Fouling refers to the condition of railroad ballast when voids in this unbound aggregate layer are filled with relatively finer materials or fouling agents commonly from the ballast aggregate breakdown, outside contamination such as coal dust from coal trains, or from subgrade soil intrusion. This paper aims to investigate the effect of fouling on ballast strength and stability. Fouling mechanism was first explained followed by investigation of mechanical properties of fouling agent. Coal dust was chosen as the fouling agent due to its poor mechanical properties and it had been reported to mostly decrease aggregate assembly strength comparing to other fouling agents. An image-aided Discrete Element Modeling (DEM) approach was introduced to simulate the coal dust fouled track field settlement performance. To that end, DEM model parameters for clean and coal dust fouled ballast were validated by matching the DEM direct shear box simulation results to the laboratory shear box testing results for both samples. By assigning laboratory calibrated model parameters to the "half-track" ballast sample generated in DEM, effects of different fouling percentage as well as different fouling locations on ballast settlement performance are studied. Results from the "half-track" DEM simulation revealed that fouling could lead to unfavorable track distresses such as "hanging tie". Further, shoulder fouling scenario was proven to be critical in track maintenance.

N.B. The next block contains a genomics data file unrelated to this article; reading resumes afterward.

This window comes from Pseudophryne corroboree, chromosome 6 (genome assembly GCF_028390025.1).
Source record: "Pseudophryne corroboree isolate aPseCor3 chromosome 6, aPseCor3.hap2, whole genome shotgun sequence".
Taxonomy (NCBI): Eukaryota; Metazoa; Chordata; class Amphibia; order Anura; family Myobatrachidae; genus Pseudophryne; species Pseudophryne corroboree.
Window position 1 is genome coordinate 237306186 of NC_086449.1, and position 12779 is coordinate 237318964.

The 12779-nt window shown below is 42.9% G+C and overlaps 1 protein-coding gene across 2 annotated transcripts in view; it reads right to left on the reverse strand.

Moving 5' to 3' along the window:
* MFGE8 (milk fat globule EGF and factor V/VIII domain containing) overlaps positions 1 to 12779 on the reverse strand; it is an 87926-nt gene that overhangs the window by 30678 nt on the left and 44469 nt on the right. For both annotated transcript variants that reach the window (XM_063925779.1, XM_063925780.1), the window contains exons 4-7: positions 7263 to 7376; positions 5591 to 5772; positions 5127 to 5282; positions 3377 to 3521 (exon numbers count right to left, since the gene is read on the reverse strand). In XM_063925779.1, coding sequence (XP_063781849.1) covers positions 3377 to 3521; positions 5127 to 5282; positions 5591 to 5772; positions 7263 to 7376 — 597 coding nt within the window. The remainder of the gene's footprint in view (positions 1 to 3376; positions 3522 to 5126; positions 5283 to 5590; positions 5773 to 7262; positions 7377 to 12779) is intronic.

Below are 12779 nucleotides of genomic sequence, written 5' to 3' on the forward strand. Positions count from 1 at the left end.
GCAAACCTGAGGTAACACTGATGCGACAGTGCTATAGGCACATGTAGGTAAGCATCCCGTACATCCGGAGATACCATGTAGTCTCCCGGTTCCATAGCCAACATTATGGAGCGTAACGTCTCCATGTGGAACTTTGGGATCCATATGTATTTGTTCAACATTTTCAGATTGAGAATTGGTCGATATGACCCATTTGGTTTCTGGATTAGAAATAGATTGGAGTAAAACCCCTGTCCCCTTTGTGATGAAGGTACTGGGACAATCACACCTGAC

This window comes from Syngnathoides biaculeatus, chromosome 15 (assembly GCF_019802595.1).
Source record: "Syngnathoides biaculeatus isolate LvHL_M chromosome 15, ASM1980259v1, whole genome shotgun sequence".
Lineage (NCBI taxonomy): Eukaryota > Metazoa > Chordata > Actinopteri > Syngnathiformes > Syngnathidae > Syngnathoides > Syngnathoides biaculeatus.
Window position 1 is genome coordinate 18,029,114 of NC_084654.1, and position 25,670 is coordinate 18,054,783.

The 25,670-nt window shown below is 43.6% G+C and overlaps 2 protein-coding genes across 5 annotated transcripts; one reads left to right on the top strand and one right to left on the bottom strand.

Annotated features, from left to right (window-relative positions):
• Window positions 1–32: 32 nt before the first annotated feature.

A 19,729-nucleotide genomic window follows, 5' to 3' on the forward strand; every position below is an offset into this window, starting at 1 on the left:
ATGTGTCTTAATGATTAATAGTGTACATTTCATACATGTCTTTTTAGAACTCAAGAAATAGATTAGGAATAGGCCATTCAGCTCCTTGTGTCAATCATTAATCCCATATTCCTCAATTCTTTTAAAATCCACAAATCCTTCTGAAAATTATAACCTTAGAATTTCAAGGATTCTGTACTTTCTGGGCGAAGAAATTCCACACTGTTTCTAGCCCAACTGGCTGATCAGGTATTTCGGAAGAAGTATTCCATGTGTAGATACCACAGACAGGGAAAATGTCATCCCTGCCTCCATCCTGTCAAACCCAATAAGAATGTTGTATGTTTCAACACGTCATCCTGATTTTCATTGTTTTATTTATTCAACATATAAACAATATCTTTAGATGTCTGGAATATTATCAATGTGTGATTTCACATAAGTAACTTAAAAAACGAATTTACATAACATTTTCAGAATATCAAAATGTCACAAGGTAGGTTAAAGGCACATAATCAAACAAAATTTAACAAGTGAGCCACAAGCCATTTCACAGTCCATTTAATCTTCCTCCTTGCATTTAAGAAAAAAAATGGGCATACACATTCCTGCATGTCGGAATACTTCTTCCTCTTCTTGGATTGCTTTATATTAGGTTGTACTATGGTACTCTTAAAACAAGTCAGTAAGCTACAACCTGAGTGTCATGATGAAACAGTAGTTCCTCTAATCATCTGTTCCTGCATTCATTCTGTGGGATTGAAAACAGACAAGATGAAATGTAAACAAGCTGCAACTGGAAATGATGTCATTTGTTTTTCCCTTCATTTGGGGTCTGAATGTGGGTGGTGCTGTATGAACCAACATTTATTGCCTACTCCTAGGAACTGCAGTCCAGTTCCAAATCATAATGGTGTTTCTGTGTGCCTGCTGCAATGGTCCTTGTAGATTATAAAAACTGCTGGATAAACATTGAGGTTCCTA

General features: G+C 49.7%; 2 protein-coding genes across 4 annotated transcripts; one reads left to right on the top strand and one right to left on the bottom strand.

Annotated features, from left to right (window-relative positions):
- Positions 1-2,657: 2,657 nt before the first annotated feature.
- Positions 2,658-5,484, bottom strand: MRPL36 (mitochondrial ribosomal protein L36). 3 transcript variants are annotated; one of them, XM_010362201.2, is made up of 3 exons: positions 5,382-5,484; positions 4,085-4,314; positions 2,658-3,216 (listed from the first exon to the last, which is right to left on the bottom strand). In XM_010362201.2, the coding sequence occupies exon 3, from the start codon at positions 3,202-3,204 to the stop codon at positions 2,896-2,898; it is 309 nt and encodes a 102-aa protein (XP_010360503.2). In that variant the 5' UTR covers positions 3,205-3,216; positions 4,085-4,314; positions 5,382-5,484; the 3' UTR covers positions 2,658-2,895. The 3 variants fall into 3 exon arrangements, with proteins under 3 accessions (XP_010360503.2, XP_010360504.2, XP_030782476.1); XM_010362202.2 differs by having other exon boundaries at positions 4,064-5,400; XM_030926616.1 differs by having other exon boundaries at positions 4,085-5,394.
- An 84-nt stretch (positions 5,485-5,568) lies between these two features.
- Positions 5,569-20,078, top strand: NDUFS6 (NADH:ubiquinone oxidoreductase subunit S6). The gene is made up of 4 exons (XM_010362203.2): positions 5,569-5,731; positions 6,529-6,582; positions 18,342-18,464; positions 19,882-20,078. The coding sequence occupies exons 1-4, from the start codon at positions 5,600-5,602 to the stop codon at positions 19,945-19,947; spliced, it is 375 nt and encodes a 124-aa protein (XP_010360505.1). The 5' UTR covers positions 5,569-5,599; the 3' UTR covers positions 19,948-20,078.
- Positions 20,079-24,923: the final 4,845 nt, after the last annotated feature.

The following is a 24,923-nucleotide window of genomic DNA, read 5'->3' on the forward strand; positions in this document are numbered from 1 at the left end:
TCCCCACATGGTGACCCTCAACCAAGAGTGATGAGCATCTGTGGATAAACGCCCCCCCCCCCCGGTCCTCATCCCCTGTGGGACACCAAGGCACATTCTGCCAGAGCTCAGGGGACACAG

All Science Journal Classification (ASJC) codes
- Civil and Structural Engineering
- Building and Construction
- Materials Science(all)